Cary Rosenbaum / iStock
Cary Rosenbaum is ICTMN's Native Sports Columnist

We’re the Only Race with Men Who Actively Wear Women’s Jerseys

Cary Rosenbaum

Editor’s Note: It is with great pleasure we at ICTMN welcome Cary Rosenbaum, our new Native Sports columnist. He is a sports fanatic, reports on a multitude of Indian sports-related news for ICTMN and is an award-winning journalist and member of the Colville Tribes from Inchelium, Washington.  

“Sports play an important role in American Indian culture.” -Says everyone who has ever written about Native Americans.

It’s true. We love sports. We’re the only race with men who actively wear women’s jerseys — you know, that former best-selling Atlanta Dream No. 23 proudly worn by the Umatilla Rez Baller Shoni Schimmel. Ok, admittedly I am painting with a broad brush, as there are a few men of other races supporting their favorite WNBA players, but Shoni’s jersey was the highest-selling ever.

Go Shoni! We wear #23!We don’t yet have our new-age Native NBA pioneer, just a handful of hopefuls, but we’re getting closer. Turns out those trillions of cumulative hours we’ve put into the sport are amounting to something (come on Ron Baker and Bronson Koenig!).

But basketball isn’t everything, it’s just, ‘mostly everything. I haven’t heard of many Natives excelling in frisbee golf yet. But, who knows? Maybe someday we’ll have a world champ. I like obscure stories, and aim to tell as many as I can.

Indians got called out a few years ago by Fox’s Family Guy. Brian Griffin, the talking dog, does a Google search for “Native American Role Models,” and comes up with zero results. It’s a laughable sentiment that furthered a stereotype, but it did tell us what we already know: We need more front-runners, per-capita, to help fill a gorging hole of despair in our collective culture.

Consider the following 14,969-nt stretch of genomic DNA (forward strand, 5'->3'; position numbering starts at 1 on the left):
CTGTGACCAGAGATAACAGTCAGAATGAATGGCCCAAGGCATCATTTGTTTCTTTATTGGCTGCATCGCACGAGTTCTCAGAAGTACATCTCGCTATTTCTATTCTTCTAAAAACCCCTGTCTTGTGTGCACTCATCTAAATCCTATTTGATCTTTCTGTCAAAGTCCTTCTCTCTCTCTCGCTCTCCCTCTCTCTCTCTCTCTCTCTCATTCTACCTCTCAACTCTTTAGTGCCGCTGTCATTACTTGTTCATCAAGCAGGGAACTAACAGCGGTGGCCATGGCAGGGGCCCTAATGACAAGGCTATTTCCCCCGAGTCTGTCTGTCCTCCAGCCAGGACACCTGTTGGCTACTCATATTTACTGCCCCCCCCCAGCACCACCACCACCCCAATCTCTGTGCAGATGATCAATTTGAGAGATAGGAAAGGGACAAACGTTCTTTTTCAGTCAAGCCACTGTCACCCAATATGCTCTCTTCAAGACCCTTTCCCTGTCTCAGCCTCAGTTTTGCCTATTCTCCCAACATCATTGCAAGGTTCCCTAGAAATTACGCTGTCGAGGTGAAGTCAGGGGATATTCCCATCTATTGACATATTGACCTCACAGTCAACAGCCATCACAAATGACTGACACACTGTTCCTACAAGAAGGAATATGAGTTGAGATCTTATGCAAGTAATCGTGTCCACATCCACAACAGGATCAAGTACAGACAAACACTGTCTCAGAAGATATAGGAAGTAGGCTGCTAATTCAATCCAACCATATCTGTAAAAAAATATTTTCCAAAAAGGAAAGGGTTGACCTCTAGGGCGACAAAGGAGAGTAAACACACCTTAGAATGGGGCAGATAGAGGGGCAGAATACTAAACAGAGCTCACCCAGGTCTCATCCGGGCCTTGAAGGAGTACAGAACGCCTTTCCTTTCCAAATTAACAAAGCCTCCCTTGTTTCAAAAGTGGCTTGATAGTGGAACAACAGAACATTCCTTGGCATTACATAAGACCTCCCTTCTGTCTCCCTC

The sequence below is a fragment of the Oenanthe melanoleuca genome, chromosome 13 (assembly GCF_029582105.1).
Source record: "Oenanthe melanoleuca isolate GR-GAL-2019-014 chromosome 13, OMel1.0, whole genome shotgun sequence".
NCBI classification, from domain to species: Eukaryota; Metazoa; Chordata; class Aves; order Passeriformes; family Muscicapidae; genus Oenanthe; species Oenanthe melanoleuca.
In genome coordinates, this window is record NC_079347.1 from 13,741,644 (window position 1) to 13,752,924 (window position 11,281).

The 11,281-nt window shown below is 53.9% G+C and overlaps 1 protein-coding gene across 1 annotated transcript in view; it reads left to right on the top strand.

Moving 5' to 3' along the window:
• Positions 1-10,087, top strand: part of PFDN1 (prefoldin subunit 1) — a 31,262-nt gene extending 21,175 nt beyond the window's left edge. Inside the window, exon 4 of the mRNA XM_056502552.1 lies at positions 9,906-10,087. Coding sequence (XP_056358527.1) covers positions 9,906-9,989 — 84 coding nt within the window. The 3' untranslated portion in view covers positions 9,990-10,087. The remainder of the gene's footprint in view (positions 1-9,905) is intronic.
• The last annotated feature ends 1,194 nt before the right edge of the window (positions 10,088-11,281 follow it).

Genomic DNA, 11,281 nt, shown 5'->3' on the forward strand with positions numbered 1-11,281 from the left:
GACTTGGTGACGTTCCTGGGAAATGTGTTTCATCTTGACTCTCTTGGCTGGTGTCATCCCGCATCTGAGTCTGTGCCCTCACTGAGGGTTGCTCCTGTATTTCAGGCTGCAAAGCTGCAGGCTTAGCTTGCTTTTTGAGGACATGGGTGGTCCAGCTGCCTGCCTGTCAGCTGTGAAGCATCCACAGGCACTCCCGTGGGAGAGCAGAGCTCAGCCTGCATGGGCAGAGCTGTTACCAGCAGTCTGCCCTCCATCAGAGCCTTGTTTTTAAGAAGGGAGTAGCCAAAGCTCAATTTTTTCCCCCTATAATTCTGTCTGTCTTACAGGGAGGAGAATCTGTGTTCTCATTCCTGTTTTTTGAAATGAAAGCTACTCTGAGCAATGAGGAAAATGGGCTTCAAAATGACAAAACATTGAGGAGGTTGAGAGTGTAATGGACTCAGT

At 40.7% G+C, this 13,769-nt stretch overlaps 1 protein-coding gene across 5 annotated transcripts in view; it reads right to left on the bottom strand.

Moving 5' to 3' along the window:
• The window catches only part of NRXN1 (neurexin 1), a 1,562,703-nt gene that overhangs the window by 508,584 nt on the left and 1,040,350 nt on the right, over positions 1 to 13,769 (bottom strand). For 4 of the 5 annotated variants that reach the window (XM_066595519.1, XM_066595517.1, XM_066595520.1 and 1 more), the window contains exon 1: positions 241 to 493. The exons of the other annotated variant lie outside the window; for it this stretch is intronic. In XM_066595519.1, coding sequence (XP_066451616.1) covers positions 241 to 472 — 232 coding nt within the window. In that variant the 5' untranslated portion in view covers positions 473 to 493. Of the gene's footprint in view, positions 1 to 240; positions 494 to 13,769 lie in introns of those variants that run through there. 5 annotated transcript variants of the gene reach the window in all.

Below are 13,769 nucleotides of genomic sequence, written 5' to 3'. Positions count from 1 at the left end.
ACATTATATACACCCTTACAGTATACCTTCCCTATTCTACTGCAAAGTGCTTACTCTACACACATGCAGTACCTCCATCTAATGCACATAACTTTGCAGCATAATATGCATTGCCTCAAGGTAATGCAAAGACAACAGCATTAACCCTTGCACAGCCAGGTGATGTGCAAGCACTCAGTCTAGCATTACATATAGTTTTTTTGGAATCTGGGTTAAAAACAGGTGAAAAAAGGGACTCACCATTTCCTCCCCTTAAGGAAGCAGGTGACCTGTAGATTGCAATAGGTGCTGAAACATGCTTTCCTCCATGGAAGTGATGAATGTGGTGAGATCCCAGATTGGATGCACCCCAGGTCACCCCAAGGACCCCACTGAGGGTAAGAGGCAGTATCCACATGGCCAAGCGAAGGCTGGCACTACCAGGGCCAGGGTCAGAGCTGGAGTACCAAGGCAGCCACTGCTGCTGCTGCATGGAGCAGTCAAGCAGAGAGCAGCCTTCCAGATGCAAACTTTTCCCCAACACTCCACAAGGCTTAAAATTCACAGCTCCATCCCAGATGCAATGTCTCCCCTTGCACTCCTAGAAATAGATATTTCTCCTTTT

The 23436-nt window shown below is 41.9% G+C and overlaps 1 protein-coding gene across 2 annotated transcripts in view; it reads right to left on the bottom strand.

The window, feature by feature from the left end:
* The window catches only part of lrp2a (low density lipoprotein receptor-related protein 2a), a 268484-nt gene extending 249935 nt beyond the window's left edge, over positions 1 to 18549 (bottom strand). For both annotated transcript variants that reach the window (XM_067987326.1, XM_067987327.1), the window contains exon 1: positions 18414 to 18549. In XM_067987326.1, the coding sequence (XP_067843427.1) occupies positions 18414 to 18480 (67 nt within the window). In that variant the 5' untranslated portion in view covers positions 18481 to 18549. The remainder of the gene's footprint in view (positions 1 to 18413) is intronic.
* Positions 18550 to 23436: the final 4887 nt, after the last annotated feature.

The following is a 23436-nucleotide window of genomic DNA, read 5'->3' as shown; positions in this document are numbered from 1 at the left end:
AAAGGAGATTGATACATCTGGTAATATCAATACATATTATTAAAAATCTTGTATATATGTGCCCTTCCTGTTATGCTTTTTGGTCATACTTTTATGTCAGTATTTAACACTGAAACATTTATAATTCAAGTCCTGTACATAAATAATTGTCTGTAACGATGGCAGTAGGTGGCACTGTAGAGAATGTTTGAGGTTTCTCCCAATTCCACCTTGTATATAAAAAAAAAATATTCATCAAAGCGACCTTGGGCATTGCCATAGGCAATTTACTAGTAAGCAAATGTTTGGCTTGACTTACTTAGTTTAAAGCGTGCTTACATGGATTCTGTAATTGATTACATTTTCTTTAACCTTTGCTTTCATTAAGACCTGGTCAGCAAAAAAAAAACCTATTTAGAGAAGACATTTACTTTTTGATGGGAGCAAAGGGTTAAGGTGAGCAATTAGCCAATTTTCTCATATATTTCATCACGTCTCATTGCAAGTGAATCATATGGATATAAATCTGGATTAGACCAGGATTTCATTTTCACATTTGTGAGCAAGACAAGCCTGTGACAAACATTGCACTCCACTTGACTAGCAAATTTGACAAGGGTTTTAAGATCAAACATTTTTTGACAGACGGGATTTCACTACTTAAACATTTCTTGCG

Jim Thorpe, more than 100 years after he took the world by storm, is still the most relevant Native American athlete. There has been no greater Indian in sports. Imagine how they’ll speak of Michael Jordan in the year 2,100. It’s more likely that someone surpasses his achievements than an Indian surpasses Thorpe’s Olympic gold medals and Hall of Fame football career.

No one from our world has come close to threatening Thorpe’s status, and probably never will. Distance runner Billy Mills is, well, a distant second, despite being inducted into three halls of fame for his achievements. But Thorpe’s shadow was cast so long ago that there is now a volcano of enthusiasm in Indian country awaiting the next professional hopeful. We become like scientists, awaiting and predicting the next eruption.

Jim Thorpe has made sports enthusiasts such as myself expert volcanologists. In case you don’t know what I’m talking about, it means we study volcanos. Google it.

Needless to say, I hope to be at the summit when the next one blows. Hey Shoni, if Jim Thorpe were alive today, I’d bet a hundred bucks he would have worn your WNBA jersey too.

Cary Rosenbaum pilots the Native Sports column. Find him on Twitter @caryrosenbaum.


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